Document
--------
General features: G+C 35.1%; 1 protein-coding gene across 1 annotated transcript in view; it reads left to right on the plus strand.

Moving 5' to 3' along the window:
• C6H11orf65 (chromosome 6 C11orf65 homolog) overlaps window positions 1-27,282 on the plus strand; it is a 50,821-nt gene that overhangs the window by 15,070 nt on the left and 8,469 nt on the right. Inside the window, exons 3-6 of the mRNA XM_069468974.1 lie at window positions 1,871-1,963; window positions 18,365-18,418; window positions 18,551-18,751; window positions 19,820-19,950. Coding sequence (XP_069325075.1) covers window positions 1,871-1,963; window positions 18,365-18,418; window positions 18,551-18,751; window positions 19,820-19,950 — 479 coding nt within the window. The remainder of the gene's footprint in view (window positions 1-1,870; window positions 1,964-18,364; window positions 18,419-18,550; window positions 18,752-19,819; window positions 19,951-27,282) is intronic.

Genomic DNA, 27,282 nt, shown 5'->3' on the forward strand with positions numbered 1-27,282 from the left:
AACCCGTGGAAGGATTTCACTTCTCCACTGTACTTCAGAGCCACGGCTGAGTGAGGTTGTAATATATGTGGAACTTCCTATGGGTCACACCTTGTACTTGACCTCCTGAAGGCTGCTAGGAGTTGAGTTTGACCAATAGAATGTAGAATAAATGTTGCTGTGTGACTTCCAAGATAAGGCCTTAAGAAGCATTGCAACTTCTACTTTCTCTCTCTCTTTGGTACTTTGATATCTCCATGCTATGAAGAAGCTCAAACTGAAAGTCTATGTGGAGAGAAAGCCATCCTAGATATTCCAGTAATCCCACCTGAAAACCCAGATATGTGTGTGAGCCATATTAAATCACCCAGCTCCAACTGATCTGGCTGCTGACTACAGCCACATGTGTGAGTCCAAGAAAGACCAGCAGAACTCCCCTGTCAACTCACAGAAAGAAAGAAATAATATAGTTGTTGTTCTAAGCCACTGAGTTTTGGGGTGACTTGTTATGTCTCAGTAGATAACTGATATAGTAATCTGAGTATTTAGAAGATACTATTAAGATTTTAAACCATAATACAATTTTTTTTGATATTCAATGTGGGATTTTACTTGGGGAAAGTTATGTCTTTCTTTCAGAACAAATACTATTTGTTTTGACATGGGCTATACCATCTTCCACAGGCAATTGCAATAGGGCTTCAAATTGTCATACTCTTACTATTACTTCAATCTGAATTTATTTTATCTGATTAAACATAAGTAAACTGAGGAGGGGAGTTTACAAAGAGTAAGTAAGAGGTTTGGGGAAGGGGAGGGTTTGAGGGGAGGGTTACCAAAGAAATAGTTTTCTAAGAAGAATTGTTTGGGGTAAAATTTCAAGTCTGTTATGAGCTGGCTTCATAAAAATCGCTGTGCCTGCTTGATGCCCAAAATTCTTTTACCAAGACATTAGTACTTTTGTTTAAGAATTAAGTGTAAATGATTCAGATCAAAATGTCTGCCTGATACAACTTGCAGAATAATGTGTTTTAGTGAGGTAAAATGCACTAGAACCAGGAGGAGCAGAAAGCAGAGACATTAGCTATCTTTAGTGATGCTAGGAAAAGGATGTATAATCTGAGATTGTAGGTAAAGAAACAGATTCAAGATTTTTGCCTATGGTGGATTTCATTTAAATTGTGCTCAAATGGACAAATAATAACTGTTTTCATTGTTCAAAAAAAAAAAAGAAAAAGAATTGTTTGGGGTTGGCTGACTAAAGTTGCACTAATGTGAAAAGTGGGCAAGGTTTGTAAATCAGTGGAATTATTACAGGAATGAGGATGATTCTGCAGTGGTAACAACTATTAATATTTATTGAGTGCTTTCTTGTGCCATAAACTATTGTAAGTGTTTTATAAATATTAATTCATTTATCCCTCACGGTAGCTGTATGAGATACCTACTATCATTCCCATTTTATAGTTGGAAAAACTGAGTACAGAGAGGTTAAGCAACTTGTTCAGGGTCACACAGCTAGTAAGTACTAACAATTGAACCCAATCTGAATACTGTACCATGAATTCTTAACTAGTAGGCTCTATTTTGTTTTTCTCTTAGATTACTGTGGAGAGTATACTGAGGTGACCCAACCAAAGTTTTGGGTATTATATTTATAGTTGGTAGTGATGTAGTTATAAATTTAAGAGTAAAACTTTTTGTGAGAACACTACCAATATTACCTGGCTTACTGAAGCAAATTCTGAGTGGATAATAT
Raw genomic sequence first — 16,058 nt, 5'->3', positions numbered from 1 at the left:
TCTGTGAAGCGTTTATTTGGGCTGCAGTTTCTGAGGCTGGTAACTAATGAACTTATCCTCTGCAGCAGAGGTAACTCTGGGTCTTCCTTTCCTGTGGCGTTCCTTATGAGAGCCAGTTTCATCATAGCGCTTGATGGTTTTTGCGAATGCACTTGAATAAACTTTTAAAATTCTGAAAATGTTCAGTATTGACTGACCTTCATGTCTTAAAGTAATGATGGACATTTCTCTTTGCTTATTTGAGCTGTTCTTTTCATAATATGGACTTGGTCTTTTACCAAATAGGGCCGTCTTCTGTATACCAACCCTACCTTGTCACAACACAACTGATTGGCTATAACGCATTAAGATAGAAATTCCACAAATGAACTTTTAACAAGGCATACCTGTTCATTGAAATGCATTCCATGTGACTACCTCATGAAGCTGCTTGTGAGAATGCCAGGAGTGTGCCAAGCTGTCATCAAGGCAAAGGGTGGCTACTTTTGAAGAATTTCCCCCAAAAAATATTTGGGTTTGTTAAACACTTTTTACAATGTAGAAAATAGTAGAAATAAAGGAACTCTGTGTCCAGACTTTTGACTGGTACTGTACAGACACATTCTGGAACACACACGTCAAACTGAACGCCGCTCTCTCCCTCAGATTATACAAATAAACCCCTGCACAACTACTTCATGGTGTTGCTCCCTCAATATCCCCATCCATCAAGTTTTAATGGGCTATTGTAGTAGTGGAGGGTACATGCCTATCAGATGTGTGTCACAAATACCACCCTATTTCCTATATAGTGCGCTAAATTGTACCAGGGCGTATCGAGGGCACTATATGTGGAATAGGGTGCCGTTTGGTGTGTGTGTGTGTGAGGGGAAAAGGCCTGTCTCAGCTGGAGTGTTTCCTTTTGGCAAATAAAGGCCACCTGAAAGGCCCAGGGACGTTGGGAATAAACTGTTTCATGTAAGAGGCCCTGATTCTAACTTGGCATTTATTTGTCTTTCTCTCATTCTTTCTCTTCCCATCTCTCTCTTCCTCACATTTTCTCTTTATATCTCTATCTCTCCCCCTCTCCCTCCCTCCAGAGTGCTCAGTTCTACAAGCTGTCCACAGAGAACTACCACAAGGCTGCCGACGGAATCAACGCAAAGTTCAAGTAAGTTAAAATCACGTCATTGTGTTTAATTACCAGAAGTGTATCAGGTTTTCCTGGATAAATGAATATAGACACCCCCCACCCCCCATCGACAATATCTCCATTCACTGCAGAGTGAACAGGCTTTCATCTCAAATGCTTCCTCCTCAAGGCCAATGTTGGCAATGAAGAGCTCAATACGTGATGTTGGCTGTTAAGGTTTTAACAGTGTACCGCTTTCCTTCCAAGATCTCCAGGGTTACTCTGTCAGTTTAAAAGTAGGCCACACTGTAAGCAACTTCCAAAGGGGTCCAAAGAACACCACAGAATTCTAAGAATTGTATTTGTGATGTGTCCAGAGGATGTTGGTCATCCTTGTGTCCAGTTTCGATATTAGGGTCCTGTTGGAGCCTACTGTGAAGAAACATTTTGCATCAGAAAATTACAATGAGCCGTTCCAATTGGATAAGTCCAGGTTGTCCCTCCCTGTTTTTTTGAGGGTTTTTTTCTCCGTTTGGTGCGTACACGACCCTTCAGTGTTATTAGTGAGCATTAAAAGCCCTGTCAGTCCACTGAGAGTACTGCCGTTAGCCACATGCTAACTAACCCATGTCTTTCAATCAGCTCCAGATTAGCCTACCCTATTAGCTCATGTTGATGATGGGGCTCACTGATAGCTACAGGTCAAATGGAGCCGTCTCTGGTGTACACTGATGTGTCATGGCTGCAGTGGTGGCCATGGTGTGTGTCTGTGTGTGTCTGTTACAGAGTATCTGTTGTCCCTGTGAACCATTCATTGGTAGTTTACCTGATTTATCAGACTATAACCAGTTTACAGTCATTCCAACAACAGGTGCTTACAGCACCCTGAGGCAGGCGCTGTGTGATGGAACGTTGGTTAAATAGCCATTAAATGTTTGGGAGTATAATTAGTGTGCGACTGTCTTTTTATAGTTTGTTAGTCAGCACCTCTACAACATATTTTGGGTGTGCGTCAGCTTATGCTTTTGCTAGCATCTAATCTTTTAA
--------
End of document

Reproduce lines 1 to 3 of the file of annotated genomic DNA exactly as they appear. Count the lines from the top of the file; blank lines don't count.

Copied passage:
General features: G+C 35.1%; 1 protein-coding gene across 1 annotated transcript in view; it reads left to right on the plus strand.

Moving 5' to 3' along the window:
• C6H11orf65 (chromosome 6 C11orf65 homolog) overlaps window positions 1-27,282 on the plus strand; it is a 50,821-nt gene that overhangs the window by 15,070 nt on the left and 8,469 nt on the right. Inside the window, exons 3-6 of the mRNA XM_069468974.1 lie at window positions 1,871-1,963; window positions 18,365-18,418; window positions 18,551-18,751; window positions 19,820-19,950. Coding sequence (XP_069325075.1) covers window positions 1,871-1,963; window positions 18,365-18,418; window positions 18,551-18,751; window positions 19,820-19,950 — 479 coding nt within the window. The remainder of the gene's footprint in view (window positions 1-1,870; window positions 1,964-18,364; window positions 18,419-18,550; window positions 18,752-19,819; window positions 19,951-27,282) is intronic.